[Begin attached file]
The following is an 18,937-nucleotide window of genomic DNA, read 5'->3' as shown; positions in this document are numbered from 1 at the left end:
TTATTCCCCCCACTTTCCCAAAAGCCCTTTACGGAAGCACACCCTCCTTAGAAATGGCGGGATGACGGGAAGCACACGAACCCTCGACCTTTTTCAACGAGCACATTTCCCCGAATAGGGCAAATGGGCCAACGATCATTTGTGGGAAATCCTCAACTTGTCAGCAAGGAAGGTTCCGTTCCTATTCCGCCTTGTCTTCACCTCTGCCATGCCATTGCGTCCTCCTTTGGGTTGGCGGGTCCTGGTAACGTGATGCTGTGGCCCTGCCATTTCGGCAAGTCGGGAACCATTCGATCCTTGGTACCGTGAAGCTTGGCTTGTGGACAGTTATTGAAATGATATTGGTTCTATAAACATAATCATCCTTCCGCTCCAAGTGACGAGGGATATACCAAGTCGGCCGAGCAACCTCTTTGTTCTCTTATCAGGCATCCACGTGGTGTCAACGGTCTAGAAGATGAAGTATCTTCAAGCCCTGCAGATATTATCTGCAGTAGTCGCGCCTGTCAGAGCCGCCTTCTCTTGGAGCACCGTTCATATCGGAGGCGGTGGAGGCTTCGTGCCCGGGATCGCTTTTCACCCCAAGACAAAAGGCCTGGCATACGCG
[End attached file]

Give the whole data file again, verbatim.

The following is an 18,937-nucleotide window of genomic DNA, read 5'->3' as shown; positions in this document are numbered from 1 at the left end:
TTATTCCCCCCACTTTCCCAAAAGCCCTTTACGGAAGCACACCCTCCTTAGAAATGGCGGGATGACGGGAAGCACACGAACCCTCGACCTTTTTCAACGAGCACATTTCCCCGAATAGGGCAAATGGGCCAACGATCATTTGTGGGAAATCCTCAACTTGTCAGCAAGGAAGGTTCCGTTCCTATTCCGCCTTGTCTTCACCTCTGCCATGCCATTGCGTCCTCCTTTGGGTTGGCGGGTCCTGGTAACGTGATGCTGTGGCCCTGCCATTTCGGCAAGTCGGGAACCATTCGATCCTTGGTACCGTGAAGCTTGGCTTGTGGACAGTTATTGAAATGATATTGGTTCTATAAACATAATCATCCTTCCGCTCCAAGTGACGAGGGATATACCAAGTCGGCCGAGCAACCTCTTTGTTCTCTTATCAGGCATCCACGTGGTGTCAACGGTCTAGAAGATGAAGTATCTTCAAGCCCTGCAGATATTATCTGCAGTAGTCGCGCCTGTCAGAGCCGCCTTCTCTTGGAGCACCGTTCATATCGGAGGCGGTGGAGGCTTCGTGCCCGGGATCGCTTTTCACCCCAAGACAAAAGGCCTGGCATACGCG